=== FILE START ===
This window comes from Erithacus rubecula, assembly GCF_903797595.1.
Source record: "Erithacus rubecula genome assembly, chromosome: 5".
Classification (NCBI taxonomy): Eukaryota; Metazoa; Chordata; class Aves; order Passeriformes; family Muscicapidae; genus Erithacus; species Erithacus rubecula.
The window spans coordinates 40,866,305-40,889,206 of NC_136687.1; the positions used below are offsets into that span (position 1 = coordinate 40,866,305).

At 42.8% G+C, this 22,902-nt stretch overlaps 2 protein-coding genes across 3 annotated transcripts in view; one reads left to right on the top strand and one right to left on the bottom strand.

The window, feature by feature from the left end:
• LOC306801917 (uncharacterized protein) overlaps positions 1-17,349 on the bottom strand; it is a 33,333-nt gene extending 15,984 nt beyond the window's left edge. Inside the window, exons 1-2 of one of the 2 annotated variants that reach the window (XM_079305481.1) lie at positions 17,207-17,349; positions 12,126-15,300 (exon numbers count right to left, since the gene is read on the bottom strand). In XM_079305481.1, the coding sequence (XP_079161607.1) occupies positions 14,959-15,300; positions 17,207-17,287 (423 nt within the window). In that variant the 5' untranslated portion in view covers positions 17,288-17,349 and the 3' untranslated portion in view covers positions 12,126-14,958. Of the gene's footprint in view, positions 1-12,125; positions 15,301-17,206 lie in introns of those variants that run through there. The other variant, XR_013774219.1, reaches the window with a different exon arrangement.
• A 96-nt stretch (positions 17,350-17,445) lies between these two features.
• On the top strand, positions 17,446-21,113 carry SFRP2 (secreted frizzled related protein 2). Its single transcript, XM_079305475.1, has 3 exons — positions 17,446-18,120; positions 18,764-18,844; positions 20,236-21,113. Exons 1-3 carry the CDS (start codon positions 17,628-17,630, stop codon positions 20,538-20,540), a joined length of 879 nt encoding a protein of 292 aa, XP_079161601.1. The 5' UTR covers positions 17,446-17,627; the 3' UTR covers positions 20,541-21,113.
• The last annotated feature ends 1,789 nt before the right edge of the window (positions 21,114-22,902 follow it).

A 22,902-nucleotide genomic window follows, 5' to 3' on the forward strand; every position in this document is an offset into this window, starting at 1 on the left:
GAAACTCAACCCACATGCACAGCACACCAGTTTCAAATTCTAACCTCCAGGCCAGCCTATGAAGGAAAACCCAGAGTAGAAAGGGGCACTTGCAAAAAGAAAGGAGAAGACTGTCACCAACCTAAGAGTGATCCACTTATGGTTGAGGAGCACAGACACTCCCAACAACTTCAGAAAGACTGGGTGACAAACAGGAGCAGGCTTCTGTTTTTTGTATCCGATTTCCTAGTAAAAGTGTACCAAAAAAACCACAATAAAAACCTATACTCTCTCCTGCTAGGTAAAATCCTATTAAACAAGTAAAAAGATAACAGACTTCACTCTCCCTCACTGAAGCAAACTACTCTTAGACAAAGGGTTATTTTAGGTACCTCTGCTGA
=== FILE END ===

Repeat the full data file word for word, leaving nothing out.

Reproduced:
This window comes from Erithacus rubecula, assembly GCF_903797595.1.
Source record: "Erithacus rubecula genome assembly, chromosome: 5".
Classification (NCBI taxonomy): Eukaryota; Metazoa; Chordata; class Aves; order Passeriformes; family Muscicapidae; genus Erithacus; species Erithacus rubecula.
The window spans coordinates 40,866,305-40,889,206 of NC_136687.1; the positions used below are offsets into that span (position 1 = coordinate 40,866,305).

At 42.8% G+C, this 22,902-nt stretch overlaps 2 protein-coding genes across 3 annotated transcripts in view; one reads left to right on the top strand and one right to left on the bottom strand.

The window, feature by feature from the left end:
• LOC306801917 (uncharacterized protein) overlaps positions 1-17,349 on the bottom strand; it is a 33,333-nt gene extending 15,984 nt beyond the window's left edge. Inside the window, exons 1-2 of one of the 2 annotated variants that reach the window (XM_079305481.1) lie at positions 17,207-17,349; positions 12,126-15,300 (exon numbers count right to left, since the gene is read on the bottom strand). In XM_079305481.1, the coding sequence (XP_079161607.1) occupies positions 14,959-15,300; positions 17,207-17,287 (423 nt within the window). In that variant the 5' untranslated portion in view covers positions 17,288-17,349 and the 3' untranslated portion in view covers positions 12,126-14,958. Of the gene's footprint in view, positions 1-12,125; positions 15,301-17,206 lie in introns of those variants that run through there. The other variant, XR_013774219.1, reaches the window with a different exon arrangement.
• A 96-nt stretch (positions 17,350-17,445) lies between these two features.
• On the top strand, positions 17,446-21,113 carry SFRP2 (secreted frizzled related protein 2). Its single transcript, XM_079305475.1, has 3 exons — positions 17,446-18,120; positions 18,764-18,844; positions 20,236-21,113. Exons 1-3 carry the CDS (start codon positions 17,628-17,630, stop codon positions 20,538-20,540), a joined length of 879 nt encoding a protein of 292 aa, XP_079161601.1. The 5' UTR covers positions 17,446-17,627; the 3' UTR covers positions 20,541-21,113.
• The last annotated feature ends 1,789 nt before the right edge of the window (positions 21,114-22,902 follow it).

A 22,902-nucleotide genomic window follows, 5' to 3' on the forward strand; every position in this document is an offset into this window, starting at 1 on the left:
GAAACTCAACCCACATGCACAGCACACCAGTTTCAAATTCTAACCTCCAGGCCAGCCTATGAAGGAAAACCCAGAGTAGAAAGGGGCACTTGCAAAAAGAAAGGAGAAGACTGTCACCAACCTAAGAGTGATCCACTTATGGTTGAGGAGCACAGACACTCCCAACAACTTCAGAAAGACTGGGTGACAAACAGGAGCAGGCTTCTGTTTTTTGTATCCGATTTCCTAGTAAAAGTGTACCAAAAAAACCACAATAAAAACCTATACTCTCTCCTGCTAGGTAAAATCCTATTAAACAAGTAAAAAGATAACAGACTTCACTCTCCCTCACTGAAGCAAACTACTCTTAGACAAAGGGTTATTTTAGGTACCTCTGCTGA